(Adds comments by Carson, Warren, other details on hearing,
By Patrick Rucker and James Oliphant
WASHINGTON Jan 12 U.S. Senate Democrats on
Thursday pressed Ben Carson, Donald Trump's nominee to lead
housing policy, on potential conflicts of interest between the
agency he is set to run and properties in which the
president-elect may hold a financial stake.
The Department of Housing and Urban Development (HUD) hands
out billions of dollars each year to developers and landlords.
Democrats grilling Carson during his confirmation hearing for
the post expressed concerns that some of that taxpayer money
could end up directed to Trump or members of his family.
"The president-elect is hiding his family businesses
interests from you, from me, and the rest of America," Senator
Elizabeth Warren of Massachusetts, one of Trump's most vocal
critics, told Carson. "He can divert taxpayer money into his own
pockets without the American people knowing about it."
Trump, a New York businessman who got his start in real
estate, has refused to release his tax returns or provide
detailed information about his holdings across the globe.
On Wednesday, he announced that he would turn control of his
business empire over to his two oldest sons and move his assets
into a trust. Those moves, however, have not assuaged some
critics who argue that, as president, Trump will still have
undisclosed financial interests that could affect his policies.
Pushed on the issue by Democrats, Carson at one point vowed
he would monitor any potential conflicts of interest but said
he was unsure about how to go about it.
Asked how he would prevent conflicts, the retired
neurosurgeon and former Republican presidential candidate told
the Senate Banking Committee, "I would hope what would happen
with this committee is that we could come up with a suggestion
that might be acceptable to all sides."
Trump reportedly has an interest in the massive Starrett
City housing project in the New York City of Brooklyn, which has
received HUD funds. But Trump's real estate career has focused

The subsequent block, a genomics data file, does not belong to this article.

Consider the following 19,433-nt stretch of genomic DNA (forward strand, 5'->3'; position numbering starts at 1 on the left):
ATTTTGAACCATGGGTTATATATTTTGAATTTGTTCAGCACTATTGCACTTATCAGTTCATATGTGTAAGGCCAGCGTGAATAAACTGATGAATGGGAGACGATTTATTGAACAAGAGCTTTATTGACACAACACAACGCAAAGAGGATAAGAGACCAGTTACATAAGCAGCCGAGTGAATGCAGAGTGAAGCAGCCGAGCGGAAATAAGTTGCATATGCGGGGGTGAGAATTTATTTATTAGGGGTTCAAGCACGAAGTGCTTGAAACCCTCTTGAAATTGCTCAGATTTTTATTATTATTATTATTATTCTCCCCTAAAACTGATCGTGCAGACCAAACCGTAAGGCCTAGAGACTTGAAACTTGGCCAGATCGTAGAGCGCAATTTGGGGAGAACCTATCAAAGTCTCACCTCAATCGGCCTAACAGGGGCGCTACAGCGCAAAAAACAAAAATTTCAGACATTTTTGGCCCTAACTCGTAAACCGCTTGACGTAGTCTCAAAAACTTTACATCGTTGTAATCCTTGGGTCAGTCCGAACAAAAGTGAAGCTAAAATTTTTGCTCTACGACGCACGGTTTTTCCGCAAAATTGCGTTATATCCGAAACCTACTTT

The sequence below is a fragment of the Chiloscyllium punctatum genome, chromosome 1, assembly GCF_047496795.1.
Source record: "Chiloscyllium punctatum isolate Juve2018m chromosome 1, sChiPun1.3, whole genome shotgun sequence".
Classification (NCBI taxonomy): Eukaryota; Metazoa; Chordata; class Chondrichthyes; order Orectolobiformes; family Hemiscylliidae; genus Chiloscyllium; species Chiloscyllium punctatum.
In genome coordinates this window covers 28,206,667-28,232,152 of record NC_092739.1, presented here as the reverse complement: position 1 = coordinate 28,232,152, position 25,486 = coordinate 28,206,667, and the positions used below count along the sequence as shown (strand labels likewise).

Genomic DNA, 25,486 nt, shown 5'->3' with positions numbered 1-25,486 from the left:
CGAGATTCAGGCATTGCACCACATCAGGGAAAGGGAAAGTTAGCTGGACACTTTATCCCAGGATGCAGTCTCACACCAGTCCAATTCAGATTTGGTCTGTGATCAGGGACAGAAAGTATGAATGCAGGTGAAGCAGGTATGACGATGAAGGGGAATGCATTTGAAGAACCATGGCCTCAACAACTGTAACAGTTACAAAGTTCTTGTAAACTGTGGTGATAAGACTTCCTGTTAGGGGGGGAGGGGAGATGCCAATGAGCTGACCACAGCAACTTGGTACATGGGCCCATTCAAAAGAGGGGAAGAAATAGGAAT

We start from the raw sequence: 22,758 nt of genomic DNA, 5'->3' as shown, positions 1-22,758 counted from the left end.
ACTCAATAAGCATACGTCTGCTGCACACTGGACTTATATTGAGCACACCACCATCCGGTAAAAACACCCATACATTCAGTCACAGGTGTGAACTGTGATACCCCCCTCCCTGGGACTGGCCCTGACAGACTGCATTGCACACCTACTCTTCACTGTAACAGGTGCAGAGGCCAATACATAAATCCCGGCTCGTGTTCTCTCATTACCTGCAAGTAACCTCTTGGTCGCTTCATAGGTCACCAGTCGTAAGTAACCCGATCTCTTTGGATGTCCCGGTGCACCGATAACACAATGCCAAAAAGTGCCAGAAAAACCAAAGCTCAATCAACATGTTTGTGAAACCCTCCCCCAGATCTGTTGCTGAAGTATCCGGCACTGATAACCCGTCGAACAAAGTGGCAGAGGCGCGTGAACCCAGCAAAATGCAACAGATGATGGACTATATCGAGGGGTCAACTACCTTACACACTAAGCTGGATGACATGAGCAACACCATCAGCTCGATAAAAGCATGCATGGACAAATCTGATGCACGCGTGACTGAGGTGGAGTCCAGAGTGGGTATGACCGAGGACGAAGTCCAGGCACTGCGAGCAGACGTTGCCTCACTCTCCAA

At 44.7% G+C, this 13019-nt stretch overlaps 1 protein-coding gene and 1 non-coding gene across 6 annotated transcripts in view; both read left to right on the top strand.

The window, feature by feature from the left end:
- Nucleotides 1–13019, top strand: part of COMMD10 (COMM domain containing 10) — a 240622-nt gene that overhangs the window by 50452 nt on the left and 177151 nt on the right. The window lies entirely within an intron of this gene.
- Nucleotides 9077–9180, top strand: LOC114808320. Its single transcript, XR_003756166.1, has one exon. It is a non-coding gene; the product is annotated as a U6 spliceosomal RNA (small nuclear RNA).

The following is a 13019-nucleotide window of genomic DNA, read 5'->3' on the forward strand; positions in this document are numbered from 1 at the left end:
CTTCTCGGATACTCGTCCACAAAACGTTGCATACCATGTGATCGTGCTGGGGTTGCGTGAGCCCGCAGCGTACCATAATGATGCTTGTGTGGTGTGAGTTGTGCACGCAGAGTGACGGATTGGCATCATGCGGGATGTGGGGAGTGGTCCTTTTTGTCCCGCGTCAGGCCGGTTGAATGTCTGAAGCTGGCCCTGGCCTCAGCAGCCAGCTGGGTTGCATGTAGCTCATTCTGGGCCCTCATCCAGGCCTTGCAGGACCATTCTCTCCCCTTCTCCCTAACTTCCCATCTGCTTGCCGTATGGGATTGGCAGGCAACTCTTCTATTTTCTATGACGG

mainly on luxury housing, commercial real estate and resort
Earlier in the hearing, Carson was noncommittal when Warren
asked him to ensure that no HUD programs would benefit Trump.
"If there happens to be an extraordinarily good program that
is working for millions of people and it turns that someone
you're targeting is going to gain $10 from it, am I going to
say, 'No, the rest of you Americans can't have it?'" Carson
Carson is widely expected to be confirmed by the
Republican-controlled Senate committee and full Senate.
Much of Thursday's hearing focused on Carson's long-standing
antipathy toward social-welfare programs, with some senators
asking him whether he, in fact, supports HUD's mission to
provide housing assistance to millions of Americans.
"I think the rental assistance program is essential," Carson
replied. He later, added, however that social programs have to
operate within financial constraints.
Much of Carson's remarks focused on his well-documented
background growing up poor in inner-city Detroit, saying he
learned young what "housing insecurity" means. He provided few
details in terms of U.S. housing policy or how he would revamp
the agency, suggesting only that he was interested in making it
If confirmed as HUD secretary, Carson would oversee an
agency with a roughly $40 billion budget that not only helps the
poor but underwrites mortgage loans for middle-class families.
HUD's Federal Housing Administration (FHA) stands behind
roughly one in five home loans and at least $1.1 trillion in
debt - a number that Carson said was troubling.
Outgoing HUD Secretary Julian Castro this week slashed HUD
fees for mortgage default insurance, which he said would save
the average HUD-backed homeowner $500 a year.
Carson suggested that he would consider reversing that
"Certainly, if confirmed, I am going to work with the FHA
administrator and other financial experts to really examine that
policy," he said.
(Reporting By Patrick Rucker; Editing by Linda Stern and